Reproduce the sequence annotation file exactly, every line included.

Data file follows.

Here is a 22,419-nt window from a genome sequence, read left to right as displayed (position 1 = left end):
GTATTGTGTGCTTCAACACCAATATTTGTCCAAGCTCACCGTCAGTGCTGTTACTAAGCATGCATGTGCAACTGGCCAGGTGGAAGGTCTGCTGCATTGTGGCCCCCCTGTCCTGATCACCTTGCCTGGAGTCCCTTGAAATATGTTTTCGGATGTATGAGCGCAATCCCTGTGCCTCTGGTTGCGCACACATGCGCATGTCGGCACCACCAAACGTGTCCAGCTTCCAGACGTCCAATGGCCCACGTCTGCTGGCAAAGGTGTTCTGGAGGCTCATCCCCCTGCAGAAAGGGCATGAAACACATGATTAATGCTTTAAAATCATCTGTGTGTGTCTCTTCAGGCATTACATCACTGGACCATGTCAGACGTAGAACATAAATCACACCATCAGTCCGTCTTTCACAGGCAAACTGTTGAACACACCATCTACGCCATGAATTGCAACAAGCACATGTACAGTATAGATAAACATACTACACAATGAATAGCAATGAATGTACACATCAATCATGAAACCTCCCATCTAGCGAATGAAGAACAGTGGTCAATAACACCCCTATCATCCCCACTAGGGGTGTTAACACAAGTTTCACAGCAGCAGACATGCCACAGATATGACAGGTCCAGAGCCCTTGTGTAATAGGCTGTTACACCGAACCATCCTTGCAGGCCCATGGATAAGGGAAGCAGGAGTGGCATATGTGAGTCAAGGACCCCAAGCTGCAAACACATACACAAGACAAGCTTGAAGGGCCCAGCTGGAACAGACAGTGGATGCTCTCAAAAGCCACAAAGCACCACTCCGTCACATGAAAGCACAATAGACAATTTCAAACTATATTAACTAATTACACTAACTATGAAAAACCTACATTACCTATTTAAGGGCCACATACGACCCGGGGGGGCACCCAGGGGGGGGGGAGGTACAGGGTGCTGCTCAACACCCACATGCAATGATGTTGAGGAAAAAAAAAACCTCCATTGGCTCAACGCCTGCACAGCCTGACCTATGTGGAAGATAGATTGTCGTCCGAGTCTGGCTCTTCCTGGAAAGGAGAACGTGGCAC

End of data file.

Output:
Here is a 22,419-nt window from a genome sequence, read left to right as displayed (position 1 = left end):
GTATTGTGTGCTTCAACACCAATATTTGTCCAAGCTCACCGTCAGTGCTGTTACTAAGCATGCATGTGCAACTGGCCAGGTGGAAGGTCTGCTGCATTGTGGCCCCCCTGTCCTGATCACCTTGCCTGGAGTCCCTTGAAATATGTTTTCGGATGTATGAGCGCAATCCCTGTGCCTCTGGTTGCGCACACATGCGCATGTCGGCACCACCAAACGTGTCCAGCTTCCAGACGTCCAATGGCCCACGTCTGCTGGCAAAGGTGTTCTGGAGGCTCATCCCCCTGCAGAAAGGGCATGAAACACATGATTAATGCTTTAAAATCATCTGTGTGTGTCTCTTCAGGCATTACATCACTGGACCATGTCAGACGTAGAACATAAATCACACCATCAGTCCGTCTTTCACAGGCAAACTGTTGAACACACCATCTACGCCATGAATTGCAACAAGCACATGTACAGTATAGATAAACATACTACACAATGAATAGCAATGAATGTACACATCAATCATGAAACCTCCCATCTAGCGAATGAAGAACAGTGGTCAATAACACCCCTATCATCCCCACTAGGGGTGTTAACACAAGTTTCACAGCAGCAGACATGCCACAGATATGACAGGTCCAGAGCCCTTGTGTAATAGGCTGTTACACCGAACCATCCTTGCAGGCCCATGGATAAGGGAAGCAGGAGTGGCATATGTGAGTCAAGGACCCCAAGCTGCAAACACATACACAAGACAAGCTTGAAGGGCCCAGCTGGAACAGACAGTGGATGCTCTCAAAAGCCACAAAGCACCACTCCGTCACATGAAAGCACAATAGACAATTTCAAACTATATTAACTAATTACACTAACTATGAAAAACCTACATTACCTATTTAAGGGCCACATACGACCCGGGGGGGCACCCAGGGGGGGGGGAGGTACAGGGTGCTGCTCAACACCCACATGCAATGATGTTGAGGAAAAAAAAAACCTCCATTGGCTCAACGCCTGCACAGCCTGACCTATGTGGAAGATAGATTGTCGTCCGAGTCTGGCTCTTCCTGGAAAGGAGAACGTGGCAC